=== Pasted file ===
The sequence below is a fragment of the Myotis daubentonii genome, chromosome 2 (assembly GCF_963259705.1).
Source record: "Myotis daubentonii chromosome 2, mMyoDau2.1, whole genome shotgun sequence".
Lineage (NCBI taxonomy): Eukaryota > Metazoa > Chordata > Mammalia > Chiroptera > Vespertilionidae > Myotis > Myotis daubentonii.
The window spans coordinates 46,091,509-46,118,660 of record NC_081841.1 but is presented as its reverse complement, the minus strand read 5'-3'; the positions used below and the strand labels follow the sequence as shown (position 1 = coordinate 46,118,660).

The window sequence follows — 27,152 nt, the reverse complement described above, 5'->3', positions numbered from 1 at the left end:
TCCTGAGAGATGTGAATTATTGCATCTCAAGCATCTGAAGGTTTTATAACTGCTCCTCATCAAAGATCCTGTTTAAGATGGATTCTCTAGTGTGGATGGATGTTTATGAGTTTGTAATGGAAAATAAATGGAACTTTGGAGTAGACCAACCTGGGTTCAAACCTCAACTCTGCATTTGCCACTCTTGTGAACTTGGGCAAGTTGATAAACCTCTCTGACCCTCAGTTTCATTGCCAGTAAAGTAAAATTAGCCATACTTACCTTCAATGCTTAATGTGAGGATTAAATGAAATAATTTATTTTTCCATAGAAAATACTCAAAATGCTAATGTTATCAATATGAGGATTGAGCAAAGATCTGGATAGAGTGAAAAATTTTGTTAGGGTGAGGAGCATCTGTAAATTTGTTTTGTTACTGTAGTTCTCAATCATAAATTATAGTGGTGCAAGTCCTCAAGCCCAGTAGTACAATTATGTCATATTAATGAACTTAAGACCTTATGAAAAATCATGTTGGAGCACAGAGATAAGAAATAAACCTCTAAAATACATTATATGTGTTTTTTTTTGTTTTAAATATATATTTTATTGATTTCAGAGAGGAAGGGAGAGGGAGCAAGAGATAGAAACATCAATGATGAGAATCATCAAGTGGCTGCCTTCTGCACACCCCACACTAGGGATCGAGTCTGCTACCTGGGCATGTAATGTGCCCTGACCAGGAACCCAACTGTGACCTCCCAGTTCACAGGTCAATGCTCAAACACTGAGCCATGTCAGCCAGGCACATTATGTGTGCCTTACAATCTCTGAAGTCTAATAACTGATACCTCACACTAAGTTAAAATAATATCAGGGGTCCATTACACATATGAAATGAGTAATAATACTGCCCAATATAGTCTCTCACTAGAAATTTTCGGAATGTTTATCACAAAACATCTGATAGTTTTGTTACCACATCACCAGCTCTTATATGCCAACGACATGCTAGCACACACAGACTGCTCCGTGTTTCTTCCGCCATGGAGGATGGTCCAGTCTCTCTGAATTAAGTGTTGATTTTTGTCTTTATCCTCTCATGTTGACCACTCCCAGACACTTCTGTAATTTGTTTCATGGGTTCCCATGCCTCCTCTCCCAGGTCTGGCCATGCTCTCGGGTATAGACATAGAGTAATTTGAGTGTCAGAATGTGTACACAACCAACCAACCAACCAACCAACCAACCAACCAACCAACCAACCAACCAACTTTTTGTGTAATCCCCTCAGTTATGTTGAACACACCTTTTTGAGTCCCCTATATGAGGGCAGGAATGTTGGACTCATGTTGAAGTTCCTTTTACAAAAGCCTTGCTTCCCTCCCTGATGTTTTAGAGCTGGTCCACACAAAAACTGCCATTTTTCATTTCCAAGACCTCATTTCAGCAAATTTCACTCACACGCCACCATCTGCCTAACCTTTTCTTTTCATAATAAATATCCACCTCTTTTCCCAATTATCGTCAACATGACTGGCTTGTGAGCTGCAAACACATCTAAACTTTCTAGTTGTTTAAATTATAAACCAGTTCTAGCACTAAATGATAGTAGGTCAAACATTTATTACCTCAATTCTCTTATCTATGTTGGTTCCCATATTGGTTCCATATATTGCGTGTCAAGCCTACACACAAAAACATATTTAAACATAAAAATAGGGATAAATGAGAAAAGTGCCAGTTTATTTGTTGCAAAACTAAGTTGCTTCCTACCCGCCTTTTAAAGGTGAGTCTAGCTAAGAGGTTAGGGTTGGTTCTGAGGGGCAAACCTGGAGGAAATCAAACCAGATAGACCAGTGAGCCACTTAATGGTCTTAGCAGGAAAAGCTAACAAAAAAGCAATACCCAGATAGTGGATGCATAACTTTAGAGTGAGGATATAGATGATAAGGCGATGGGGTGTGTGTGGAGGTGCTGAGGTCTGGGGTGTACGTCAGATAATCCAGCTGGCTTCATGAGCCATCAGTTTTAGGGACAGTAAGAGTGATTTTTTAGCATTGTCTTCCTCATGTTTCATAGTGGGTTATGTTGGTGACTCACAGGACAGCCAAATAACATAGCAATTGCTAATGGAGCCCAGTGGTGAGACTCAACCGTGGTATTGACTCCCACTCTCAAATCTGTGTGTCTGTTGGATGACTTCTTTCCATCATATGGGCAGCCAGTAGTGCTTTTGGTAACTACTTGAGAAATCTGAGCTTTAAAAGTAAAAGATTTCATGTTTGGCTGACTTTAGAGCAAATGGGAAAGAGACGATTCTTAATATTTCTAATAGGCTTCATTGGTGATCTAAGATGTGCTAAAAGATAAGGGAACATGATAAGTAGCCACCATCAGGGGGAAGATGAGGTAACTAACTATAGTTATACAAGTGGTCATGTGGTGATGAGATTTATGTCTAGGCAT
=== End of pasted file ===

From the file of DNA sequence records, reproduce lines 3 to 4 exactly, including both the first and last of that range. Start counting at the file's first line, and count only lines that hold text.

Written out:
Lineage (NCBI taxonomy): Eukaryota > Metazoa > Chordata > Mammalia > Chiroptera > Vespertilionidae > Myotis > Myotis daubentonii.
The window spans coordinates 46,091,509-46,118,660 of record NC_081841.1 but is presented as its reverse complement, the minus strand read 5'-3'; the positions used below and the strand labels follow the sequence as shown (position 1 = coordinate 46,118,660).